Skip to content

Η Γερακίνα (μακεδονίτικο παραδοσιακό τραγούδι)

February 24, 2010
tags: ,

Στίχοι / Lyrics

Κίνησε η γερακίνα για νερό ,

ωρέ κρυό να φέρει ,

ντούν ντούν ντούμπου ντούν

τα βραχιόλια της βροντούν

Κι έπεσε μέσ’ στο πηγάδι

κι έβγαλε ωρέ φωνή μεγάλη

ντούν ντούν ντούμπου ντούν

τα βραχιόλια της βροντούν

Κι έτρεξε ο κόσμος όλος

Κι έτρεξα ωρέ κι εγώ ο καϋμένος

ντούν ντούν ντούμπου ντούν

τα βραχιόλια της βροντούν

Γερακίνα θα σε βγάλω και γυναίκα

ωρέ γυναίκα θα σε πάρω

ντούν ντούν ντούμπου ντούν

τα βραχιόλια της βροντούν

This  beautiful traditional song from Macedonia  talks about a woman (actually gerakina is a bird, but in popular lyrics poetry women are described often as birds: περιστέρα, γερακίνα , αηδόνα et c), who was fallen into a well and screamed with a loud  voice. Would you try to translate the rest of the lyrics in English? I do not think that this is very hard…

p.e.  Γερακίνα  may also be encountered as a female name in the region of Macedonia (look   the comment of Μαρία  below).

15 Comments leave one →
  1. February 25, 2010 3:03 am

    The falcon went to get some water
    to bring some cold water
    Her bracelets jingle jangle
    She fell into a well
    And started to yell
    Her bracelets jingle jangle
    Everyone came running
    And poor me, I came running too
    Her bracelets jingle jangle
    Falcon, I’ll get you out
    And I’ll make you my wife
    Her bracelets jingle jangle

    • February 25, 2010 9:19 am

      Great translation Laura …Thank you so much !!!!

  2. February 25, 2010 3:04 am

    But why does this video show the rembetika orchestra from the movie Rembetiko instead of a dhimotika orchestra, as it should be?

    • February 25, 2010 9:16 am

      You are completely right..This may be because this is a performance of Soritia Bellou…She was rebetissa (ρεμπέτισσα).
      On the other hand the distinction is mostly trivial. Most of the performers of rebetiko were also great performers in dhimotika…

  3. Μαρία permalink
    September 4, 2010 4:47 pm

    Μια διόρθωση στη σημείωση. Γερακίνα είναι το βαφτιστικό όνομα της γυναίκας. Πρόκειται για παραδοσιακό της Νιγρίτας Σερρών και αναφέρεται σε πραγματικό περιστατικό.
    Είχα και θεία Γερακίνα.

    • September 4, 2010 6:21 pm

      @Μαρία Ευχαριστώ για τη διόρθωση …δεν το σκέφτηκα ότι μπορεί να υπάρχει ως όνομα γιατί δεν το έχω συναντήσει ποτέ μου. Να είστε καλά!

  4. January 25, 2011 3:27 pm

    I have no problems understanding the essential text, but what is the function or meaning of the word ωρέ?

    • January 25, 2011 5:33 pm

      It is just the same with the word Ρε in Modern Greek. It is the direct way to address to someone else ….you just call him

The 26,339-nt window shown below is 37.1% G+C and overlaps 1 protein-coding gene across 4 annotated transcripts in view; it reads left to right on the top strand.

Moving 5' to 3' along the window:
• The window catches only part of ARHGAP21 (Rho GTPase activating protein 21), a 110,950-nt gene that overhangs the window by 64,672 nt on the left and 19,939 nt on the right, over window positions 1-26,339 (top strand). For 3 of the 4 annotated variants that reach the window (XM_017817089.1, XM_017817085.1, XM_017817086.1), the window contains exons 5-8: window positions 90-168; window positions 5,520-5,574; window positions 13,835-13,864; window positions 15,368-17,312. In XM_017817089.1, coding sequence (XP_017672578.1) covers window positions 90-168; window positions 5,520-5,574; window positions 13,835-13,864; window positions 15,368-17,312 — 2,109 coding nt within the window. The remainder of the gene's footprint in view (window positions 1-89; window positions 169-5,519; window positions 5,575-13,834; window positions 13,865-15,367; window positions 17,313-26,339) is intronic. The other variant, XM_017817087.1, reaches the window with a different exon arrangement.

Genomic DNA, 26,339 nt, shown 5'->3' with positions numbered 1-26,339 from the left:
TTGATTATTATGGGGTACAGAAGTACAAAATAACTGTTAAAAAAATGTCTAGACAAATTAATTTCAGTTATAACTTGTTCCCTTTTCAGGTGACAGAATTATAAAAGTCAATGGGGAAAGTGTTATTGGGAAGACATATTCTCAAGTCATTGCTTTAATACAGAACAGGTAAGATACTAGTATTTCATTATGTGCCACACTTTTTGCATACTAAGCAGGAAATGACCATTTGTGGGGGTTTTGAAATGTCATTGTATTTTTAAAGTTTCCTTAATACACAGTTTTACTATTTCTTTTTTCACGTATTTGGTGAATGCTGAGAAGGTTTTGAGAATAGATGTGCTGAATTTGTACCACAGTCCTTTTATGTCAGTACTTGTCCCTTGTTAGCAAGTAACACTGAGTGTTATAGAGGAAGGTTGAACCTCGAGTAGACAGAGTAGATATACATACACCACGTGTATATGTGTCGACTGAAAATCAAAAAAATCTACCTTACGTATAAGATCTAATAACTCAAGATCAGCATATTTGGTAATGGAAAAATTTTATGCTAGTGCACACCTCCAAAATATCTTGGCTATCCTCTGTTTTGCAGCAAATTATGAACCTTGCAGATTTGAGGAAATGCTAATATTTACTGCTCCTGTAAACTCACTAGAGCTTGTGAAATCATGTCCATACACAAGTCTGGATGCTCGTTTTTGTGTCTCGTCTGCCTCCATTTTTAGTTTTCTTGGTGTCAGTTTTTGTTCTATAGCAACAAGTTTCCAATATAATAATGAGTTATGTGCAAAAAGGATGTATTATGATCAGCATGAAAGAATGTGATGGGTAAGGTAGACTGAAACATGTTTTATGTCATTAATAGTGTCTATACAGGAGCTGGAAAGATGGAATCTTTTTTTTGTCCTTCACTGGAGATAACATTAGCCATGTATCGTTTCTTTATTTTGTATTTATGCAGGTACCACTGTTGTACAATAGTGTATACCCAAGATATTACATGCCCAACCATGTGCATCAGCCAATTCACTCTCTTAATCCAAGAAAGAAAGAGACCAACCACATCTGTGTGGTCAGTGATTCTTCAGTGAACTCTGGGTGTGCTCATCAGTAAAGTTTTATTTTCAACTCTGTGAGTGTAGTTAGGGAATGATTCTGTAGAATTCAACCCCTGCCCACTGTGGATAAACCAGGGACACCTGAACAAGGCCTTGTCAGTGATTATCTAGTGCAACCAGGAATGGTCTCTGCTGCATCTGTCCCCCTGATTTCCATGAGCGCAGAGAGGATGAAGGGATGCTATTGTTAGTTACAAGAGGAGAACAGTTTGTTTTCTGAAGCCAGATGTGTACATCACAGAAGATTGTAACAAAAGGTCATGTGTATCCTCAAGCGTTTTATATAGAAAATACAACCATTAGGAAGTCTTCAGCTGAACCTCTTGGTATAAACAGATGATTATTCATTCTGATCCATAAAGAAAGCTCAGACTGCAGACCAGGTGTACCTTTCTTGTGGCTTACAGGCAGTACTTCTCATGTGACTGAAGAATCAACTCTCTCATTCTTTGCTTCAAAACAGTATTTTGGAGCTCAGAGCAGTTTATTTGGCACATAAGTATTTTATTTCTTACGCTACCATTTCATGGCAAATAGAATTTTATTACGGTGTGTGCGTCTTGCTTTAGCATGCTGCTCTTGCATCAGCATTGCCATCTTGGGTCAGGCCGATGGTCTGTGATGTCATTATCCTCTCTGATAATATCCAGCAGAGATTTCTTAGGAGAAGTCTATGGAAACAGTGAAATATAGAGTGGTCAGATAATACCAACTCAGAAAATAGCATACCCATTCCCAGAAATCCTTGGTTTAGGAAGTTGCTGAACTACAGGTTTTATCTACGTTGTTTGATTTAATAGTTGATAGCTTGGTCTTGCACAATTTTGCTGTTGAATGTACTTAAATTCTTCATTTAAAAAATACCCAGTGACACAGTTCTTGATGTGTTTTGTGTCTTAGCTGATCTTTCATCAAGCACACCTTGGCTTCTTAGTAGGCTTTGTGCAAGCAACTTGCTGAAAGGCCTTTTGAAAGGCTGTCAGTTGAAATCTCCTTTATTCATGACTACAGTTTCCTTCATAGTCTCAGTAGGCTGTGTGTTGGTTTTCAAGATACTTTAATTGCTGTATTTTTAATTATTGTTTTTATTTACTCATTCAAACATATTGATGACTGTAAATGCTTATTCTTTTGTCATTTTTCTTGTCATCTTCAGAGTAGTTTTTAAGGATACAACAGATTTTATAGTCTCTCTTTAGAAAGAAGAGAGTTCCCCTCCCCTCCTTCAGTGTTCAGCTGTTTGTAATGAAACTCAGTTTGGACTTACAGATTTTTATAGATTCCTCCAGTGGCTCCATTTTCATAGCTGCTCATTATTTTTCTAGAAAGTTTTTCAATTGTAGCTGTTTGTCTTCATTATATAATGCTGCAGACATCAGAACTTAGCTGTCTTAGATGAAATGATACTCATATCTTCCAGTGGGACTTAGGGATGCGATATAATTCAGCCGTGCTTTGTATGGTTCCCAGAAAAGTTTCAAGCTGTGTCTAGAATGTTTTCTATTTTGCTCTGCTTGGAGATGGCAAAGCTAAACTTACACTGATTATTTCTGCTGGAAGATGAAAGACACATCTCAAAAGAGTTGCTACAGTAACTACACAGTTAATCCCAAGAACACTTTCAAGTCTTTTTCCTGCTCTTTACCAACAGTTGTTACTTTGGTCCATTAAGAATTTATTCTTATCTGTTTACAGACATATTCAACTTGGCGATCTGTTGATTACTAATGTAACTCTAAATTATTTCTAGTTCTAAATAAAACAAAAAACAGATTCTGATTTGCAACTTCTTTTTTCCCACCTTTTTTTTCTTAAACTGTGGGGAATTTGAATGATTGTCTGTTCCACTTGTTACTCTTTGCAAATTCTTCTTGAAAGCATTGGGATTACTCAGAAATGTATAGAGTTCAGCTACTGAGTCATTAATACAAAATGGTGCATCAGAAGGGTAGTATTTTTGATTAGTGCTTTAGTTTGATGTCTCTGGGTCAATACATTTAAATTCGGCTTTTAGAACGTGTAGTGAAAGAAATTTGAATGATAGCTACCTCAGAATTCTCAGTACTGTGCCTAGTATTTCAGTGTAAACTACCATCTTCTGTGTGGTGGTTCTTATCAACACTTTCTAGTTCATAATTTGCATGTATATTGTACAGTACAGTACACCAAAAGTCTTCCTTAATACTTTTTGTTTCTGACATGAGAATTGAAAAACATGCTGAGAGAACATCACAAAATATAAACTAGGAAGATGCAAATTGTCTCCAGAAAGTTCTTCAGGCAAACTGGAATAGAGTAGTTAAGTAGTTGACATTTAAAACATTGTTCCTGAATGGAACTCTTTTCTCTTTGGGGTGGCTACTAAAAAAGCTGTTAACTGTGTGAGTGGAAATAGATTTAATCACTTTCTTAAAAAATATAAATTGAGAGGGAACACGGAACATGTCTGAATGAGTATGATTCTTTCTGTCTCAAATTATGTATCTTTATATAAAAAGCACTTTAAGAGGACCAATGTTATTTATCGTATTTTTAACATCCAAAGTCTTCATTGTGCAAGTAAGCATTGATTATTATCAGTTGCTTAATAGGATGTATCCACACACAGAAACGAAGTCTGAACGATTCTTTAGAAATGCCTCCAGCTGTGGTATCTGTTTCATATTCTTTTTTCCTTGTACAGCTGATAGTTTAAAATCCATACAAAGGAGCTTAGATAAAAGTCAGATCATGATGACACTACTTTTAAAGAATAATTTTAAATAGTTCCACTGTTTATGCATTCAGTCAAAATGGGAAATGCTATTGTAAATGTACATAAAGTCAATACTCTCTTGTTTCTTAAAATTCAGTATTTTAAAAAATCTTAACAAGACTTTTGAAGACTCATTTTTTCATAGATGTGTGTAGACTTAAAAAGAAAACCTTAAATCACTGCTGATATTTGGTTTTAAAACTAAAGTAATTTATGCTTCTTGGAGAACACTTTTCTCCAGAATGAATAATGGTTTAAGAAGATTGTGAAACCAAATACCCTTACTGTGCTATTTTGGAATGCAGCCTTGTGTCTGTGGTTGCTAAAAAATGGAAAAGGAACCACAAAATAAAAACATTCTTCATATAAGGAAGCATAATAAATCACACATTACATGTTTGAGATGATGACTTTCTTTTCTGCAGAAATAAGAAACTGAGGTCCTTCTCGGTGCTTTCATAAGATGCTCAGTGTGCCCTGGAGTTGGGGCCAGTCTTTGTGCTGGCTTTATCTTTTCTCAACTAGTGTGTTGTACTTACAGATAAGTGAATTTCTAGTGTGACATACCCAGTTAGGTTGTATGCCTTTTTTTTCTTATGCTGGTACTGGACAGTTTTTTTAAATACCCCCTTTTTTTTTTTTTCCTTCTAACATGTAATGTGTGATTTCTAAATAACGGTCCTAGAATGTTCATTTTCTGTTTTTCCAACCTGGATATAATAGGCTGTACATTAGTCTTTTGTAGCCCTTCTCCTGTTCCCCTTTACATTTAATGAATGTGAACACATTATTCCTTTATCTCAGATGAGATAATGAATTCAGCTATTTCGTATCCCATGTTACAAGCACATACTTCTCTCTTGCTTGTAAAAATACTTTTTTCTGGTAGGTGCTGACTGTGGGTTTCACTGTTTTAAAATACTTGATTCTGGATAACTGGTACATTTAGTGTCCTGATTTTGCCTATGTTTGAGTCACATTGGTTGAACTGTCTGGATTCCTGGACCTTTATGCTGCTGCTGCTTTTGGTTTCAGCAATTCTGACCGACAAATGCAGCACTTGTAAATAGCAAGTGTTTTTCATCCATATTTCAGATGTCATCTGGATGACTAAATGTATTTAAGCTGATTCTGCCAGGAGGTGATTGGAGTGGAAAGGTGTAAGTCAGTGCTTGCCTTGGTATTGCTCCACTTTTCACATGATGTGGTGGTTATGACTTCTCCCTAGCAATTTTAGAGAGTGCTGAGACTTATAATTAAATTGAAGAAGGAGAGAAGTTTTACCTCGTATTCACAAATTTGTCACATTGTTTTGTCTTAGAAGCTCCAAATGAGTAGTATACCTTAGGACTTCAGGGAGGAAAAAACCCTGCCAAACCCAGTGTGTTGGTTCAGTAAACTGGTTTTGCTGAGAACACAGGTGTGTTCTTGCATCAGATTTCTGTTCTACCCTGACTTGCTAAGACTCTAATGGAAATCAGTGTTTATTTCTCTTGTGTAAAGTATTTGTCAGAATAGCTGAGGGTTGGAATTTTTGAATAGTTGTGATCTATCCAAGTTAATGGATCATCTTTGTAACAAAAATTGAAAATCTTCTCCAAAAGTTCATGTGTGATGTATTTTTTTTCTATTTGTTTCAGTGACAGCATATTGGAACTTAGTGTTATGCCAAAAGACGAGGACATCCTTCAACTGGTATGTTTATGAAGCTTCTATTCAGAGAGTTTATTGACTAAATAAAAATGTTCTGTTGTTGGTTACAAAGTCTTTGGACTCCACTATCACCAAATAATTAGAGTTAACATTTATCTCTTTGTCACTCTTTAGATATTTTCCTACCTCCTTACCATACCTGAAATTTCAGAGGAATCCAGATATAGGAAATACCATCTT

Μωρέ>Ωρέ>Ρε

      Just do not use it too much in verbal speech, as it can be taken as offensive …

  5. January 26, 2011 8:09 am

    Then it is derived from μωρός, but who is adressed as a ‘fool’ in the context? The daydreamer (εγώ), γερακίνα or the audience?

  6. Glavkos permalink
    January 26, 2011 9:43 pm

    Γερακίνα

  7. January 27, 2011 8:19 am

    Γιατί ρε φίλε;

  8. January 28, 2011 12:12 pm

    Sorry, I didn’t want to offend you. I acknowledge highly your efforts with this site. Probably, there is no good answer about why ωρέ appears in the song. I know other more δημοτικά versions without the ωρέ.

    Now a riddle, inspired by the translation above, which may be more easy to solve:

    What is the jingle jangle name of three famous sisters whose father was a great admirer of Lord Nelson? And how is the name related to a volcano in Σικελία.

    • April 30, 2011 1:07 pm

      Probably I don’t know anything about that….But you can tell me the answer if you like …

  9. May 10, 2011 12:33 pm

    The name is Brontë. Lord Nelson was Duke of Bronti. Bronti (< Βρόντης < βροντώ = jingle jangle?) is a small town on the slope of Etna with a well-known cyclops in an Italian region, which was Greek many years ago …

    • May 11, 2011 4:11 pm

      Thanks🙂

Leave a Reply

Fill in your details below or click an icon to log in:

WordPress.com Logo

You are commenting using your WordPress.com account. Log Out / Change )

Twitter picture

You are commenting using your Twitter account. Log Out / Change )

Facebook photo

You are commenting using your Facebook account. Log Out / Change )

Google+ photo

You are commenting using your Google+ account. Log Out / Change )

Connecting to %s

%d bloggers like this: